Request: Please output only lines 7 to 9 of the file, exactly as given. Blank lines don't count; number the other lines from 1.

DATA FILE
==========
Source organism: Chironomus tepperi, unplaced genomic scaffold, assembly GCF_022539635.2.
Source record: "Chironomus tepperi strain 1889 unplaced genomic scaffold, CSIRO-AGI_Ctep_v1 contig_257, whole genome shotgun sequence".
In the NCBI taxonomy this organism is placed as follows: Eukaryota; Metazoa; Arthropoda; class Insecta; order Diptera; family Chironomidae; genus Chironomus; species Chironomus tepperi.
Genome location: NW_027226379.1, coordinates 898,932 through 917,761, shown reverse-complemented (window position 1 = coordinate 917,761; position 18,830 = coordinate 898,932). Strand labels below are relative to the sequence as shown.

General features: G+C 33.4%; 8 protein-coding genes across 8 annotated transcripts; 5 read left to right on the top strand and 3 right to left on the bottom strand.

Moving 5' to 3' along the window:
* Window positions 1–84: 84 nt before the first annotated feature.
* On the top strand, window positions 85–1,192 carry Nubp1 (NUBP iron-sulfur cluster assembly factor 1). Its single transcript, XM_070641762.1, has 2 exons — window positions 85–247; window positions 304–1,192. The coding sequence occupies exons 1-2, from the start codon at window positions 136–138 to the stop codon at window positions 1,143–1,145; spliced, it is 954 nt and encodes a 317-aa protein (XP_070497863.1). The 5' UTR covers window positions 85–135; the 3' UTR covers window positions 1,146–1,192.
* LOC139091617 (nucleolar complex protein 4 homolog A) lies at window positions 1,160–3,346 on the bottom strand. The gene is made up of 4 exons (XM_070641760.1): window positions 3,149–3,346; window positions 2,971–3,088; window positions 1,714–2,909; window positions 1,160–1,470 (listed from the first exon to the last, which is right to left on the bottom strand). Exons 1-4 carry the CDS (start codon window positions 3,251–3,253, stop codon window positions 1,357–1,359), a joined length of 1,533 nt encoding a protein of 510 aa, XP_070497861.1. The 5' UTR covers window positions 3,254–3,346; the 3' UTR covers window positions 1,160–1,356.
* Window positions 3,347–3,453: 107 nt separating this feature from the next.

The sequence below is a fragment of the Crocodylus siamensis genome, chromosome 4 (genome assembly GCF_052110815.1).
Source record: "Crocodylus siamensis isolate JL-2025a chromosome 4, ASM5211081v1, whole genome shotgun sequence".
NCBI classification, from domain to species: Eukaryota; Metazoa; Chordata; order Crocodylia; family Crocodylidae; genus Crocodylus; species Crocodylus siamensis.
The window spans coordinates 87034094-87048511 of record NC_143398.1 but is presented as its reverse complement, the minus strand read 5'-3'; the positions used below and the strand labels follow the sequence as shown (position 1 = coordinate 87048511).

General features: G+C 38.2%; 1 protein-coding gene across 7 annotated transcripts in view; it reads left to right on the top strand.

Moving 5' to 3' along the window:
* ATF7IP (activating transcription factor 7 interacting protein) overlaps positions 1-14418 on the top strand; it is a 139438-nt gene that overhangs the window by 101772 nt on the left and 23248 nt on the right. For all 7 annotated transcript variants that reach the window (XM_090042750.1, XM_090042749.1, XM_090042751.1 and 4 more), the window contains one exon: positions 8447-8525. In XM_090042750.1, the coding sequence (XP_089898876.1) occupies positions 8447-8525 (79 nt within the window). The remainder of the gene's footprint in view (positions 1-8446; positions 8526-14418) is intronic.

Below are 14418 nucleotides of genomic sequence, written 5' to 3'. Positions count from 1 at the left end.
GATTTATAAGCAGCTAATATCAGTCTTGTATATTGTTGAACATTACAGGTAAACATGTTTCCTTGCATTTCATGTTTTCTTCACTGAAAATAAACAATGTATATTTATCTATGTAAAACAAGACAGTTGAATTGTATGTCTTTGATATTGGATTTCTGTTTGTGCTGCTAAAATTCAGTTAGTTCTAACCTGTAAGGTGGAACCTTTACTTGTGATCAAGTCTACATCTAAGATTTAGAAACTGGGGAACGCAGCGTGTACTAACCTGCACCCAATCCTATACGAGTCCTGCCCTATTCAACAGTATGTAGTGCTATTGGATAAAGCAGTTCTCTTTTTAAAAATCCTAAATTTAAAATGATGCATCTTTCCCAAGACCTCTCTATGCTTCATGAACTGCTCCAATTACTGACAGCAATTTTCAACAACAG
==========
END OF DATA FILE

* Window positions 1–84: 84 nt before the first annotated feature.
* On the top strand, window positions 85–1,192 carry Nubp1 (NUBP iron-sulfur cluster assembly factor 1). Its single transcript, XM_070641762.1, has 2 exons — window positions 85–247; window positions 304–1,192. The coding sequence occupies exons 1-2, from the start codon at window positions 136–138 to the stop codon at window positions 1,143–1,145; spliced, it is 954 nt and encodes a 317-aa protein (XP_070497863.1). The 5' UTR covers window positions 85–135; the 3' UTR covers window positions 1,146–1,192.
* LOC139091617 (nucleolar complex protein 4 homolog A) lies at window positions 1,160–3,346 on the bottom strand. The gene is made up of 4 exons (XM_070641760.1): window positions 3,149–3,346; window positions 2,971–3,088; window positions 1,714–2,909; window positions 1,160–1,470 (listed from the first exon to the last, which is right to left on the bottom strand). Exons 1-4 carry the CDS (start codon window positions 3,251–3,253, stop codon window positions 1,357–1,359), a joined length of 1,533 nt encoding a protein of 510 aa, XP_070497861.1. The 5' UTR covers window positions 3,254–3,346; the 3' UTR covers window positions 1,160–1,356.